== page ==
Your body needs adrenaline, and human beings have evolved to make use of it in dangerous and stressful situations. It is part of your flight-or-fight response. This triggers in your brain when your amygdala senses potential danger and alerts your hypothalamus to take action. The hypothalamus then quickly communicates with your adrenal glands, which produce the actual hormone and allow it to enter your bloodstream.
All of this happens to keep you alive. If you find yourself in a threatening situation -- historically, an attack from a predator or another human -- you must either aggressively counter the threat or escape the situation. Adrenaline helps you do it.
The problem is that this evolutionary trait may help you significantly against the threats that allowed it to develop, but it does not always translate well into the modern world. Many things that the body perceives as threats are simply stressors that people do not need to fight or flee from. In some cases, people seek out these thrills -- riding roller-coasters or going skydiving, for instance -- while others simply must face stress in their daily lives, like the employee giving a company-wide presentation at work.
One of the main things that can lead to the release of adrenaline in the modern era is a car accident. Your body understands the physical threat intuitively and does all it can not just to avoid injury, but to stay alive through that injury. The rush of adrenaline can:
Increase your heart rate
Heighten your senses
Cause you to start sweating
Increase your breathing rate
Lower your ability to feel pain
Dilate your pupils
Increase your strength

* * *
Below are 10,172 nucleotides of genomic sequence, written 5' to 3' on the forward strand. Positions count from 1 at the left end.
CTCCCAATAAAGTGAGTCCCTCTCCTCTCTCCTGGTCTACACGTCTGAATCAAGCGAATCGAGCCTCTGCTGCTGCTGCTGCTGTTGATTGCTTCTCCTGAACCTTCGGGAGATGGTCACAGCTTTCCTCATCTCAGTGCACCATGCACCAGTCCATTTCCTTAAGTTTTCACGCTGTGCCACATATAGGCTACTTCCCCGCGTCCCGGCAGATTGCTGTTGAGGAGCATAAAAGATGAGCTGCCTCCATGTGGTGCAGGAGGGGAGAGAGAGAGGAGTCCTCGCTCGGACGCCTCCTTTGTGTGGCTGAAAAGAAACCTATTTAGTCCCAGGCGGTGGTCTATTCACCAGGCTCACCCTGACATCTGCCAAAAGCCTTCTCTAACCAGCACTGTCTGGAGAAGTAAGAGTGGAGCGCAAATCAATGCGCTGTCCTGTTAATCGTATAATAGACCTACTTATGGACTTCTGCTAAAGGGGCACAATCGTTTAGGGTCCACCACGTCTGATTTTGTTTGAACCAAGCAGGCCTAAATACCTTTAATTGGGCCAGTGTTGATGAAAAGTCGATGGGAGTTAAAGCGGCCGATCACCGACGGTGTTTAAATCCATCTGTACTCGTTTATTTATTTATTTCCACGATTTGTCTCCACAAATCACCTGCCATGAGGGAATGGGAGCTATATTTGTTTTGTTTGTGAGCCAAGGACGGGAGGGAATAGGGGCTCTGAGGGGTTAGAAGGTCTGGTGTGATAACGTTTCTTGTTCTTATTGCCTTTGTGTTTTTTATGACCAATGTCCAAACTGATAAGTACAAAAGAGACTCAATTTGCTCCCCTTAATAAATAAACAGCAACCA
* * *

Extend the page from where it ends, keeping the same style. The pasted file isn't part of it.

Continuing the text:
Give you better physical performance than you could manage under normal circumstances
Make you feel jittery and on edge
Again, this helps you, even though serious injury. If you cannot feel the full extent of the pain, for instance, you can keep your wits about you and seek proper medical treatment. You can escape a dangerous situation, like a car that catches on fire. The response works.
The problem, though, is that you may not even realize the extent of your own injuries. There are countless stories of people with internal bleeding, traumatic brain injuries, serious spinal cord injuries, and other such issues who did not even think they got hurt. They may have turned down medical treatment at the scene.
In the coming days or weeks, though, those injuries became very apparent. They started experiencing pain and a host of other symptoms. Many had to seek medical care much later on.
This is why it is important to go to the hospital, no matter how you feel. You may have injuries you cannot diagnose yourself. If you do, you also need to know what steps to take to seek financial compensation for your costs.